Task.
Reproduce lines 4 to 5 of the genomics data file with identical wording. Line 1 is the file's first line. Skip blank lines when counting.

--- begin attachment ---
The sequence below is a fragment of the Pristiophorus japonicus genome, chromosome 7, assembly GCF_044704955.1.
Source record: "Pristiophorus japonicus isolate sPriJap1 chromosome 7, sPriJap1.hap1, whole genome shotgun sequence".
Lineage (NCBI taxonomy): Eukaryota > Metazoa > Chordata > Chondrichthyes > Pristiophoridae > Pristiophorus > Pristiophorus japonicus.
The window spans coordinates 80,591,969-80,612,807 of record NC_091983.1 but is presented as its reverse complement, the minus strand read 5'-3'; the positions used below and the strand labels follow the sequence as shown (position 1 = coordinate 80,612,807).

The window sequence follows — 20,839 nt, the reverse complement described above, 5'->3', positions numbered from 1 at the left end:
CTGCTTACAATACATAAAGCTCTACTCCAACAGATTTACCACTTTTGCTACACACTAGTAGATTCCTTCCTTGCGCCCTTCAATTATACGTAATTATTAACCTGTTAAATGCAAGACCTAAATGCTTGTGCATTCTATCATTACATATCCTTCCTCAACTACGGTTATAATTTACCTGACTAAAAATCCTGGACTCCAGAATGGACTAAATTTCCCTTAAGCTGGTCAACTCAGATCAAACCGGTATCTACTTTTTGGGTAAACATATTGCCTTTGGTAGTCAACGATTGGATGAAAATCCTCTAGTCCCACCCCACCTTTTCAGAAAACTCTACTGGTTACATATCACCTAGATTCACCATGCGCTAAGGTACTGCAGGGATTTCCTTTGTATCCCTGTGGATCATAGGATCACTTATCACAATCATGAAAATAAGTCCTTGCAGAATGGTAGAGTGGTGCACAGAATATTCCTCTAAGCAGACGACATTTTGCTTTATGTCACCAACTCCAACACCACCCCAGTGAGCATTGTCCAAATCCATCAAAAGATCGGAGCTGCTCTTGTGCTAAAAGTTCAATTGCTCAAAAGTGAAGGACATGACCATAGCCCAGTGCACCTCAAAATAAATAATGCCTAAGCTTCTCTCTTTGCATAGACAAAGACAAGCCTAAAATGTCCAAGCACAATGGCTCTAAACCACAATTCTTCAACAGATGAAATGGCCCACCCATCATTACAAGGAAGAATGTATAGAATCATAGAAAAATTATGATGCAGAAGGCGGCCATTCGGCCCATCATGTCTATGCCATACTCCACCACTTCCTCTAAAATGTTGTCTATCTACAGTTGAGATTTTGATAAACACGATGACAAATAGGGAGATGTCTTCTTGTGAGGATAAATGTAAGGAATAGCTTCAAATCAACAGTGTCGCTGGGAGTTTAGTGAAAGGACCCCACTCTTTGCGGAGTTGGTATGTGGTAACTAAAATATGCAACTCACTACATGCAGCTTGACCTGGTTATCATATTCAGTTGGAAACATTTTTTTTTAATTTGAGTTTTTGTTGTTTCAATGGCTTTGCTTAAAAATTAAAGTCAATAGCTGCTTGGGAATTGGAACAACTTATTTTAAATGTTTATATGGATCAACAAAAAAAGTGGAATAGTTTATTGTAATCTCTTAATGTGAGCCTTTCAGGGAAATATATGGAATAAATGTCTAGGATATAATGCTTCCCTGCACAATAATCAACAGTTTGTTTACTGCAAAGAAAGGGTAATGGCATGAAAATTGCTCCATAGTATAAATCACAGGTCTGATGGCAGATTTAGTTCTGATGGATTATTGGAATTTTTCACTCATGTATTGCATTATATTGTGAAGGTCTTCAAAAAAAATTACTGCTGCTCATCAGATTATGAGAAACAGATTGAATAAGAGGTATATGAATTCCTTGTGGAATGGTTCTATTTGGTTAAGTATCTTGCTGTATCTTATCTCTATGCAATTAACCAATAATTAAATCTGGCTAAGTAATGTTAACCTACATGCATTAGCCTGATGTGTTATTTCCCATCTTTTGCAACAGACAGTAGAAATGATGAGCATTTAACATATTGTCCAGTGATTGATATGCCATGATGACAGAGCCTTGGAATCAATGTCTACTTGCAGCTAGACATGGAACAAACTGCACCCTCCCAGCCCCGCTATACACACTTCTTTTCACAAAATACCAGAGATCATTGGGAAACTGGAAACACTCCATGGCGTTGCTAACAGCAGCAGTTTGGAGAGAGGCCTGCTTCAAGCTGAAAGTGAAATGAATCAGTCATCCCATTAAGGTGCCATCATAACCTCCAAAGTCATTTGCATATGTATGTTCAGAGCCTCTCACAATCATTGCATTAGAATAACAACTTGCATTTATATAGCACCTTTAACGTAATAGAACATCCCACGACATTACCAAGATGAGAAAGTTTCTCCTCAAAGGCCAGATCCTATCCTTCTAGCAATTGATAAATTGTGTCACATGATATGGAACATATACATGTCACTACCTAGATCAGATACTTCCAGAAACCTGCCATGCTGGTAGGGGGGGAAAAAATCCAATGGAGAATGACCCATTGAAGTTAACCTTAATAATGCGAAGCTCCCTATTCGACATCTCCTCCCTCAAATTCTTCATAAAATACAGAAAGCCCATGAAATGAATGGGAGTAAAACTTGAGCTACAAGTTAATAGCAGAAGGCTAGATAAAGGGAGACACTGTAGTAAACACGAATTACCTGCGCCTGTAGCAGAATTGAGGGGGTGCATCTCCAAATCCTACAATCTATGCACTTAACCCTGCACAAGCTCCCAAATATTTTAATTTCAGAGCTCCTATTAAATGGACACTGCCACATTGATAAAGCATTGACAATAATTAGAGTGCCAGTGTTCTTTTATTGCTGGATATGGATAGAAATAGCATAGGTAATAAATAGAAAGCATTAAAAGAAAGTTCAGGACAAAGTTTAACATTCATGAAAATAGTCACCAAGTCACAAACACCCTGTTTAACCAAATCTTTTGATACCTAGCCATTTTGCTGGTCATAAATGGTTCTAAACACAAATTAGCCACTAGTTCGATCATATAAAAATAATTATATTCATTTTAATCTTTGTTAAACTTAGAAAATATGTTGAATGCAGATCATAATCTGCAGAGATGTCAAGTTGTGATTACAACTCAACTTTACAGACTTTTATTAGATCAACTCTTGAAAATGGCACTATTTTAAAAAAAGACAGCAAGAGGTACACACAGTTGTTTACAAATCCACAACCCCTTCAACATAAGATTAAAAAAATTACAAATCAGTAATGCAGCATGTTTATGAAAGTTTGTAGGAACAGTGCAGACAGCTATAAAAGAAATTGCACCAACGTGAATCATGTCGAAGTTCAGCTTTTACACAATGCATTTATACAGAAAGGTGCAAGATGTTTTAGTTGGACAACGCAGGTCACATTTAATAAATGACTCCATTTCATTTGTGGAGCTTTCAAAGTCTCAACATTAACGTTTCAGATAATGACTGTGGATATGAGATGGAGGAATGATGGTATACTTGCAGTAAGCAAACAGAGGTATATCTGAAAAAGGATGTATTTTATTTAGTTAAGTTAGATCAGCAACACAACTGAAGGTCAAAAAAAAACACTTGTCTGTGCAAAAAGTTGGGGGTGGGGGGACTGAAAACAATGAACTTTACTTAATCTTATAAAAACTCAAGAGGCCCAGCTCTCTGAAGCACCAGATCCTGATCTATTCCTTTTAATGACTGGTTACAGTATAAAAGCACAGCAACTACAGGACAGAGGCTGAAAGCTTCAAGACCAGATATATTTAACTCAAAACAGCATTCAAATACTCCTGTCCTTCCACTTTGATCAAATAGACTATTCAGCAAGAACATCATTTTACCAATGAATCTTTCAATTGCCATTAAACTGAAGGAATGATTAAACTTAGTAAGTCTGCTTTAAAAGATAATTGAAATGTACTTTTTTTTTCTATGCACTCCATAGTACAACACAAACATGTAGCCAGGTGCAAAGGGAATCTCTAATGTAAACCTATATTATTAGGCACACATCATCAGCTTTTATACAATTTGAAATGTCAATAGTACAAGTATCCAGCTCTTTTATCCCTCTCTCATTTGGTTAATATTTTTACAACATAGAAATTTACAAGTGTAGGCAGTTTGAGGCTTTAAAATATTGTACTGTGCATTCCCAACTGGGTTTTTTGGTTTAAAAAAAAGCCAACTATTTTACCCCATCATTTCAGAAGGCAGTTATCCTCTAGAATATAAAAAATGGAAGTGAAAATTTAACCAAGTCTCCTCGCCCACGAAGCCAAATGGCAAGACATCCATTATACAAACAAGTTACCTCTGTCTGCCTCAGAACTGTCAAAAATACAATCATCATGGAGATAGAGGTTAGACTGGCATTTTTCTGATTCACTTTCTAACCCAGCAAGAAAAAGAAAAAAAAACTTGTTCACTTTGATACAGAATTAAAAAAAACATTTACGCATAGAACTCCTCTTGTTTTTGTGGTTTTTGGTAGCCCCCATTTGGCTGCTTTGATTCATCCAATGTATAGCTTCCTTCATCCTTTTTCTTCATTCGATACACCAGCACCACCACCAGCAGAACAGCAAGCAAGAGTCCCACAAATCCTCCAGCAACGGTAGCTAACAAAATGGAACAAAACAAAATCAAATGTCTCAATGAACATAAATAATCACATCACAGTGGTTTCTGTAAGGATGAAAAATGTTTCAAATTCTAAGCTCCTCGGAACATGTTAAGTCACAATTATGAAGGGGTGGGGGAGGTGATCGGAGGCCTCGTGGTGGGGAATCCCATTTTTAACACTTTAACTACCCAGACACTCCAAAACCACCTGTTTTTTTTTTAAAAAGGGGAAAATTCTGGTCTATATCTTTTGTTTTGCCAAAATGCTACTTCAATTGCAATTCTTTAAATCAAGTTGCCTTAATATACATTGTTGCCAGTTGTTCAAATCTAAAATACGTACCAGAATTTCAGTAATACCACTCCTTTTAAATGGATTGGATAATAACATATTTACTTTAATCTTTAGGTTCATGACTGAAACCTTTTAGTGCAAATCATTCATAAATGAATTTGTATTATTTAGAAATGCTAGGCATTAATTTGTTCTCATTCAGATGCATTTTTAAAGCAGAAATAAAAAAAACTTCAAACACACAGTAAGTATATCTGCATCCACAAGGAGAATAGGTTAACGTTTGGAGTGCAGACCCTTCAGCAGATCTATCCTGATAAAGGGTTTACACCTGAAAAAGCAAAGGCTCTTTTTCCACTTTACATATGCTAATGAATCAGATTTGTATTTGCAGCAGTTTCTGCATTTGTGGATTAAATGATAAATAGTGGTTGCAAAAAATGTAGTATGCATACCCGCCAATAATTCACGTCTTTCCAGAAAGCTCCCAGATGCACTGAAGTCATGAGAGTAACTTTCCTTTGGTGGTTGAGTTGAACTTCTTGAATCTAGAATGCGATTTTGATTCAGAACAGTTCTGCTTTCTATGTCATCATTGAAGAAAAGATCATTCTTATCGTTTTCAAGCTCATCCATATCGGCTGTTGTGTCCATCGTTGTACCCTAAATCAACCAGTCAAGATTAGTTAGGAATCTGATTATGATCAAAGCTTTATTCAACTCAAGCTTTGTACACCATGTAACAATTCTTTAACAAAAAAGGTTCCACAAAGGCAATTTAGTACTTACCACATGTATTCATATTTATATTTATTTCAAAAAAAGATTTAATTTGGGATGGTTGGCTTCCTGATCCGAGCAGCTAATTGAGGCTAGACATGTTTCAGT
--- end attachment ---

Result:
The window spans coordinates 80,591,969-80,612,807 of record NC_091983.1 but is presented as its reverse complement, the minus strand read 5'-3'; the positions used below and the strand labels follow the sequence as shown (position 1 = coordinate 80,612,807).

The window sequence follows — 20,839 nt, the reverse complement described above, 5'->3', positions numbered from 1 at the left end: